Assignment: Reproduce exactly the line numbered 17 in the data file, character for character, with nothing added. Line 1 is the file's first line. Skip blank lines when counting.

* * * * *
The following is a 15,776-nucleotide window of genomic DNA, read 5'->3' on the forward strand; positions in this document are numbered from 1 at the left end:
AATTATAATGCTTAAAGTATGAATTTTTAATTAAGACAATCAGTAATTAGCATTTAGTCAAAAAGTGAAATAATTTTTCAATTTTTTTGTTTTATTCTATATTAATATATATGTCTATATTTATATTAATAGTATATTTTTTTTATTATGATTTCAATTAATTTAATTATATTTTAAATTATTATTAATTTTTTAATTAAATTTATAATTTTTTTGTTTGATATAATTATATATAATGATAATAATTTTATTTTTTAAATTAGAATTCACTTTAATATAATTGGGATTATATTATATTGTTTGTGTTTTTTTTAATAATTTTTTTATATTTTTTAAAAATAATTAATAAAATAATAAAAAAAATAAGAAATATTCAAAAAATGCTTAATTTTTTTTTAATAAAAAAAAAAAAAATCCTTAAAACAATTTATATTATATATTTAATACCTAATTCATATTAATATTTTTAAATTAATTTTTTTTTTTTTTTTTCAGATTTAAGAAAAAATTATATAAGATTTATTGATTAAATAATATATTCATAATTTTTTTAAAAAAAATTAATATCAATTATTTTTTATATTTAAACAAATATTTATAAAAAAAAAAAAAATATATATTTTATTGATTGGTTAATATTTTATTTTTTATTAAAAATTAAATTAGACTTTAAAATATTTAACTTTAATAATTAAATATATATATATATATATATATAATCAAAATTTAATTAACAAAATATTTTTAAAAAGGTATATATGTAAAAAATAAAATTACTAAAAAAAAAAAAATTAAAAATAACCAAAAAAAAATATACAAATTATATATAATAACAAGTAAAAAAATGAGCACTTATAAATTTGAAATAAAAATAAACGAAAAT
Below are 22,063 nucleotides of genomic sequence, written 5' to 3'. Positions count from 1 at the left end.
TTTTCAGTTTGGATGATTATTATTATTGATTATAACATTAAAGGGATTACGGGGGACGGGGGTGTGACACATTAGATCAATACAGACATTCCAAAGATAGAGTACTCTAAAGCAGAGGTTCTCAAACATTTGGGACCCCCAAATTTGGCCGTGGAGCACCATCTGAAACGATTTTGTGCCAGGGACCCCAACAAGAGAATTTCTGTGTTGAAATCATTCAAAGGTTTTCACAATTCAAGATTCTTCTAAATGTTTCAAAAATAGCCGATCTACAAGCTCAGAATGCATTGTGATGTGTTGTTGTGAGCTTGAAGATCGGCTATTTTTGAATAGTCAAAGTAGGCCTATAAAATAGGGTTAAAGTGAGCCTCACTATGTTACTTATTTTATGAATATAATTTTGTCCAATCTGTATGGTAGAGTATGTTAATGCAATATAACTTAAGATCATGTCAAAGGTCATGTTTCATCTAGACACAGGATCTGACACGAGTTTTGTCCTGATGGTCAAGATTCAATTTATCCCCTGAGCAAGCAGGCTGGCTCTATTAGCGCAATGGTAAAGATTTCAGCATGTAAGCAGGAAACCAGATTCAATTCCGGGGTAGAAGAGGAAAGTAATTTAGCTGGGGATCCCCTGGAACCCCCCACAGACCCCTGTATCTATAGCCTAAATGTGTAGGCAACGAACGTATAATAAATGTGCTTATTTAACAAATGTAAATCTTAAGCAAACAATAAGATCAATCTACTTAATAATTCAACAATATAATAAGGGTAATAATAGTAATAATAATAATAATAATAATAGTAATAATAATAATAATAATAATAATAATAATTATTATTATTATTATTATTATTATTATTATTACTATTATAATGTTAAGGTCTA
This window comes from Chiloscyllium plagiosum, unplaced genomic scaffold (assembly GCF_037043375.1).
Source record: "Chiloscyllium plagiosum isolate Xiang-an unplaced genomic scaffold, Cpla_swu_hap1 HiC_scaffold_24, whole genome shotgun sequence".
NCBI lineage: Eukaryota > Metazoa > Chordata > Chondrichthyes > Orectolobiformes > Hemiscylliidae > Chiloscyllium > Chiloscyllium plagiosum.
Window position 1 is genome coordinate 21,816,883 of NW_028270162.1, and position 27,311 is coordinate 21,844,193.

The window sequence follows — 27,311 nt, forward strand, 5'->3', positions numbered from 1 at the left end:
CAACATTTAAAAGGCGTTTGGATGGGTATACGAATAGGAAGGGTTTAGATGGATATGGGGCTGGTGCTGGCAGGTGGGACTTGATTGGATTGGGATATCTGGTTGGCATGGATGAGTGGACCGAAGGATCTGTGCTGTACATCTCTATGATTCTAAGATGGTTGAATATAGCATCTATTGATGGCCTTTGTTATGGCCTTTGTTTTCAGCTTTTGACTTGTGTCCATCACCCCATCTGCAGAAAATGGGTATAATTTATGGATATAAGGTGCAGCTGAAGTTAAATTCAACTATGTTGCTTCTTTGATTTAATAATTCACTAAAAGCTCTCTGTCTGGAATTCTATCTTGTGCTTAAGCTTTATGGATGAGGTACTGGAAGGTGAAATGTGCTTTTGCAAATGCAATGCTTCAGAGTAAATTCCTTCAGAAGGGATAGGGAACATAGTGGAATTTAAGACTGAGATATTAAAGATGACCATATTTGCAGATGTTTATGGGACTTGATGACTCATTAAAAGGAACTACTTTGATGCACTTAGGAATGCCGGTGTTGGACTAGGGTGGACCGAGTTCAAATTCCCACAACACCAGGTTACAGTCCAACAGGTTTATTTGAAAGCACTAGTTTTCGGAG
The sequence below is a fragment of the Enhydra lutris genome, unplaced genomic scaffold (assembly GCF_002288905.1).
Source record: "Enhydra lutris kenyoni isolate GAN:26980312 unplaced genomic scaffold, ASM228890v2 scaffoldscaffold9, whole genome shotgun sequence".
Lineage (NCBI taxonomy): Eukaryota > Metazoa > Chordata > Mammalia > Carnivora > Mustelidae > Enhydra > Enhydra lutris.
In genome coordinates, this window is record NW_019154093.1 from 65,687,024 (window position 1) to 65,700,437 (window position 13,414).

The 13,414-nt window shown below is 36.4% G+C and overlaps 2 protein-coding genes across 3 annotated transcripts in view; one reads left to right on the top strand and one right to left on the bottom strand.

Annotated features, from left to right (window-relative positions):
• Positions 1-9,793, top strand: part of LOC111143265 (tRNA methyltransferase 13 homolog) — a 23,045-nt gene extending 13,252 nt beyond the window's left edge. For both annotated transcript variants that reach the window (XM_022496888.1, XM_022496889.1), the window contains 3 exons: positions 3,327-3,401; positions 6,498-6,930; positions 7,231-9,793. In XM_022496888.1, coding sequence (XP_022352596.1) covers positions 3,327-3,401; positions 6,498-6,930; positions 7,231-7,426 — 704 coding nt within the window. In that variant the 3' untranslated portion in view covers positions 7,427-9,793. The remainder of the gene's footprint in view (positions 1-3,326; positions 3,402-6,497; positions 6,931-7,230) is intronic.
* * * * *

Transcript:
• Positions 1-9,793, top strand: part of LOC111143265 (tRNA methyltransferase 13 homolog) — a 23,045-nt gene extending 13,252 nt beyond the window's left edge. For both annotated transcript variants that reach the window (XM_022496888.1, XM_022496889.1), the window contains 3 exons: positions 3,327-3,401; positions 6,498-6,930; positions 7,231-9,793. In XM_022496888.1, coding sequence (XP_022352596.1) covers positions 3,327-3,401; positions 6,498-6,930; positions 7,231-7,426 — 704 coding nt within the window. In that variant the 3' untranslated portion in view covers positions 7,427-9,793. The remainder of the gene's footprint in view (positions 1-3,326; positions 3,402-6,497; positions 6,931-7,230) is intronic.